An amazing black pottery table lamp with owls and bats by Lauritz Adolph Hjorth of Bornholm Denmark. Originally an oil lamp with an early conversion to electricity. Still with the original brass and porcelain lamp holder. Has been rewired with a black twisted cloth flex and grounded. Fitted with an inline dimmer switch that is compatible with LED and incandescent bulbs so you do not need to use the antique switch on the lamp holder. Can be fitted with an EU US or UK plug. Lampshade not included He was the son of Lars Hansen Hjort (b. 1794, d. 1880) and Maren Kirstine Knudsen (b. 1802, d. 1891) and brother of school inspector Andreas Larsen Hjorth. He lived in Østergade in Rønne. He began as an apprentice with Edvard Christian Sonne (b. 1810, d. 1876) When he finished his education, he traveled to Germany (Schumann's porcelain factory in Berlin), Switzerland and northern France, among other places, to improve his skills by working at various ceramic factories. On March 9, 1859, Hjort founded L. Hjorth's Terracotta Factory in a small workshop in Østergade where he lived, but later in 1862 moved to Krystalgade 5. Terracotta, stoneware and earthenware were manufactured here. The same year Hjort married Agnete Marie born Wolffsen, (b. 1840, d. 1908) who was a daughter of another earthenware manufacturer on Bornholm. Many of his productions are strongly inspired by the Danish sculptor Bertel Thorvaldsen. Hort was not only a skilled artist, he also understood that if his factory was to survive the competition of other potters' companies, he would have to deal with marketing. In addition, Hjort participated in countless of the then both national and international industrial exhibitions and took home several prizes. He announced them in his catalogs: Nakskov 1868, Altona 1869, London 1870. It could well be that some of his works were sold abroad to enthusiastic Danes, who then later at the bottom could find a stamp from Hjort's factory in Rønne. Many well-known artists joined Hjort's factory, such as Kristian Zahrtmann, who gave him several tips in the production of works of art, and Holger Drachmann, who, by earning extra money from Hjort, was able to maintain his artistic interest. But Drachmann was also a win for Lauritz Hjort. His artistic sense meant that Drachmann could come up with ideas for new motifs for vases and jars.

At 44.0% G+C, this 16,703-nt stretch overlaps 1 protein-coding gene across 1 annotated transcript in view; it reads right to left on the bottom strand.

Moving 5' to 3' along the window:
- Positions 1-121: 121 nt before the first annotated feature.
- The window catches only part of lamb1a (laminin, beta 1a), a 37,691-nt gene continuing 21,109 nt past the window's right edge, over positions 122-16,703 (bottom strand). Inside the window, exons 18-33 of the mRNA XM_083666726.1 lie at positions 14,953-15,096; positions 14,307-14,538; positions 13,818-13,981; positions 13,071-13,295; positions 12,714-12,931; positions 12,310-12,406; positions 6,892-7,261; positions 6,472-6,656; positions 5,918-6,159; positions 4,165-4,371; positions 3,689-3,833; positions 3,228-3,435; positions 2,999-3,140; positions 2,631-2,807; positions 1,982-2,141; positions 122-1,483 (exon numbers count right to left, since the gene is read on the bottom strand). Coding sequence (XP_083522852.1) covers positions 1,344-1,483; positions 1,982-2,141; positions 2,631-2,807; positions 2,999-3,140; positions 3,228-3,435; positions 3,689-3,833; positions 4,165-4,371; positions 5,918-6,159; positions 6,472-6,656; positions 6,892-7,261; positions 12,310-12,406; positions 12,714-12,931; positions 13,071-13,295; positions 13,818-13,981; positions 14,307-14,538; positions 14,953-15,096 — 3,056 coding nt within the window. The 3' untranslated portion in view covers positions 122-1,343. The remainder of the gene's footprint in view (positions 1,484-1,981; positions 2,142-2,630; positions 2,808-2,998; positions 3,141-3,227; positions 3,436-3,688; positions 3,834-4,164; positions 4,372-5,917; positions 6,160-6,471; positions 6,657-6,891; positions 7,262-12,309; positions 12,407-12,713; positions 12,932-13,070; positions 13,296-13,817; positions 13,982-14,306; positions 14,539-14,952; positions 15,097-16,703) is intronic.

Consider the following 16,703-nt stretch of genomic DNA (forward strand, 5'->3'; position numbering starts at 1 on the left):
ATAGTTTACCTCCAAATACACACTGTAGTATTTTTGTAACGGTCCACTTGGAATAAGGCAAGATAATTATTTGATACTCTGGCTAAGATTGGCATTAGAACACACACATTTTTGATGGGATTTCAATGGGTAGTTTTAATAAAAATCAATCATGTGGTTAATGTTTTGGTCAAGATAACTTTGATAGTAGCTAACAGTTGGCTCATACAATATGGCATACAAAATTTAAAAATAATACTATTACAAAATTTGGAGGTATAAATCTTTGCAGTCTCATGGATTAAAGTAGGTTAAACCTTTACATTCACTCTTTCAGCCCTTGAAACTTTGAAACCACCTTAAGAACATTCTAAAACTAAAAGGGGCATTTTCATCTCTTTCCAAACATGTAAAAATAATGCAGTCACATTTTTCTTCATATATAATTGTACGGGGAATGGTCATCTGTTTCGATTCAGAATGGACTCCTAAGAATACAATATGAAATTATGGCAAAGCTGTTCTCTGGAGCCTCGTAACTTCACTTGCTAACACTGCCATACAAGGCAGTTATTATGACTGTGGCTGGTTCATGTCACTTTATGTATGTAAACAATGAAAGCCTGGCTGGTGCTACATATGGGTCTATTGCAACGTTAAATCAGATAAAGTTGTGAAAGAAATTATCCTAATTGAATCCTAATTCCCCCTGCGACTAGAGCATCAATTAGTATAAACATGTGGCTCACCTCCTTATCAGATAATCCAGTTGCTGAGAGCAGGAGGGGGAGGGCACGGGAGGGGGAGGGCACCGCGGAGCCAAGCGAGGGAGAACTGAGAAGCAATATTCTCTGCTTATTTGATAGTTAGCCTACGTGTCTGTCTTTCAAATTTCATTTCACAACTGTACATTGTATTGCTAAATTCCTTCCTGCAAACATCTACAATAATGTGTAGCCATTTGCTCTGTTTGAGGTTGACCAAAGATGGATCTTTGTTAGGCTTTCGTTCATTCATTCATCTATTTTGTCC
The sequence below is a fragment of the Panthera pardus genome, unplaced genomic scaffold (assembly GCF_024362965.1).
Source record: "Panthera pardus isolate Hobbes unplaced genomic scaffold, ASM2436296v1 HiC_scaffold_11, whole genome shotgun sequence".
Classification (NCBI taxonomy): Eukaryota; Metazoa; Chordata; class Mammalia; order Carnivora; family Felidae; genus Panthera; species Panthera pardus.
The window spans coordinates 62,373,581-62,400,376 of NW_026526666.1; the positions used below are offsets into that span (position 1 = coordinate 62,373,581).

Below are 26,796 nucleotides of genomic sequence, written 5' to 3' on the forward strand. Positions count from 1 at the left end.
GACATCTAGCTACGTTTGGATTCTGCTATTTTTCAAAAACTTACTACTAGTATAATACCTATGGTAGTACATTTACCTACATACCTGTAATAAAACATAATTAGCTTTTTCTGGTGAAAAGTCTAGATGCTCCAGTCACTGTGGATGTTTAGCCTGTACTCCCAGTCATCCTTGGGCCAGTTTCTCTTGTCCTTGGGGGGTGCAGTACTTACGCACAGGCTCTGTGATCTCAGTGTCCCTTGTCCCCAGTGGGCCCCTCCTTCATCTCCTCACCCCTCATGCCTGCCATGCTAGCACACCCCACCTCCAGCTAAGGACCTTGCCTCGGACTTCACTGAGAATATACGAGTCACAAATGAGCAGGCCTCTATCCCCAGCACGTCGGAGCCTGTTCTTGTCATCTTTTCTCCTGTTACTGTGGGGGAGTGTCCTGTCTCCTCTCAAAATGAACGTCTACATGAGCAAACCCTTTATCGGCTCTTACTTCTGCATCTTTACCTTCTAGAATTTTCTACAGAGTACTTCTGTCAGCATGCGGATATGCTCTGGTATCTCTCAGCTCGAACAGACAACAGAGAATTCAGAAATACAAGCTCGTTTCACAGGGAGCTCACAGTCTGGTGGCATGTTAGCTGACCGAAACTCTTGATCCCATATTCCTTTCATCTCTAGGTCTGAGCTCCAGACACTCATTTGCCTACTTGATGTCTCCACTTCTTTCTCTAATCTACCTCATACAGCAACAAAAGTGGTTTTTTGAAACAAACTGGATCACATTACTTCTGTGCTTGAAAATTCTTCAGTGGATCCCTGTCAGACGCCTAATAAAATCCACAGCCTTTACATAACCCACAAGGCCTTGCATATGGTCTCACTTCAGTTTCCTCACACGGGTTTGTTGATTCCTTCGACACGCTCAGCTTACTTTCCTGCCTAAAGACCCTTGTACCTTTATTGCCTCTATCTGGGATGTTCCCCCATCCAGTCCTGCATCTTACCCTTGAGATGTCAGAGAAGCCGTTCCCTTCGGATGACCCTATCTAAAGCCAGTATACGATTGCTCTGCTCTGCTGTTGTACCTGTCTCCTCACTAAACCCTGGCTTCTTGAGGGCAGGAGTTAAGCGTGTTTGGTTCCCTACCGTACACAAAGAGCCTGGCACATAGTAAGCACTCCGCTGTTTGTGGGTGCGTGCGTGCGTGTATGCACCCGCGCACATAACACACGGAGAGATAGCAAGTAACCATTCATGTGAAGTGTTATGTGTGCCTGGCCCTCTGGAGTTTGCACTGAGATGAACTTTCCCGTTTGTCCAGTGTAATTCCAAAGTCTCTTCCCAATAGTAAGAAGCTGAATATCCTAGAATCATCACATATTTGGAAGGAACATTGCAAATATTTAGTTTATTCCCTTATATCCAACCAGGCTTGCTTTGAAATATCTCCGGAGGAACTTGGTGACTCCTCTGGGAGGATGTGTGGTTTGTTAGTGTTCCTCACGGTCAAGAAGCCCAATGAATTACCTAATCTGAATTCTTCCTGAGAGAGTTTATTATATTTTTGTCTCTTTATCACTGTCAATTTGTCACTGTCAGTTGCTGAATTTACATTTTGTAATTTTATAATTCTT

Antique Owls & Bats Black Pottery Table Lamp by L. Hjorth Of Bornholm